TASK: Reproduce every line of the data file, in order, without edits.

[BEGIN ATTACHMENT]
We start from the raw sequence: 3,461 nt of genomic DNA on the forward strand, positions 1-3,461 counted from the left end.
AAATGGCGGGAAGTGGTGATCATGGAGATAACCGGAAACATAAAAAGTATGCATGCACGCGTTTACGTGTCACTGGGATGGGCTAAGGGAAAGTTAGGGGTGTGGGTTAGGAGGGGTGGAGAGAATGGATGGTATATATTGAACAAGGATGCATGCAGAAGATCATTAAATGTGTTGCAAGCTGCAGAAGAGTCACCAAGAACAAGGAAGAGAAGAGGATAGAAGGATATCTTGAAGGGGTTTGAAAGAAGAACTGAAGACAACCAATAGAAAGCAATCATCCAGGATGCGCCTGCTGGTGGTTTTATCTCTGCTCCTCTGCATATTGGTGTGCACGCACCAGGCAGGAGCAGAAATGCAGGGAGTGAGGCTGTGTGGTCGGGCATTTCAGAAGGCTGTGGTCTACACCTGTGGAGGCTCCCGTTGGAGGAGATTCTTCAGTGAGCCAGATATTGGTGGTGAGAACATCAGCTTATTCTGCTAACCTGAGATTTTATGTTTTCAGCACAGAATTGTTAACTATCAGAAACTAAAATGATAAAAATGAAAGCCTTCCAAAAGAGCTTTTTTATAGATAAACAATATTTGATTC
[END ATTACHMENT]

We start from the raw sequence: 3,461 nt of genomic DNA on the forward strand, positions 1-3,461 counted from the left end.
AAATGGCGGGAAGTGGTGATCATGGAGATAACCGGAAACATAAAAAGTATGCATGCACGCGTTTACGTGTCACTGGGATGGGCTAAGGGAAAGTTAGGGGTGTGGGTTAGGAGGGGTGGAGAGAATGGATGGTATATATTGAACAAGGATGCATGCAGAAGATCATTAAATGTGTTGCAAGCTGCAGAAGAGTCACCAAGAACAAGGAAGAGAAGAGGATAGAAGGATATCTTGAAGGGGTTTGAAAGAAGAACTGAAGACAACCAATAGAAAGCAATCATCCAGGATGCGCCTGCTGGTGGTTTTATCTCTGCTCCTCTGCATATTGGTGTGCACGCACCAGGCAGGAGCAGAAATGCAGGGAGTGAGGCTGTGTGGTCGGGCATTTCAGAAGGCTGTGGTCTACACCTGTGGAGGCTCCCGTTGGAGGAGATTCTTCAGTGAGCCAGATATTGGTGGTGAGAACATCAGCTTATTCTGCTAACCTGAGATTTTATGTTTTCAGCACAGAATTGTTAACTATCAGAAACTAAAATGATAAAAATGAAAGCCTTCCAAAAGAGCTTTTTTATAGATAAACAATATTTGATTC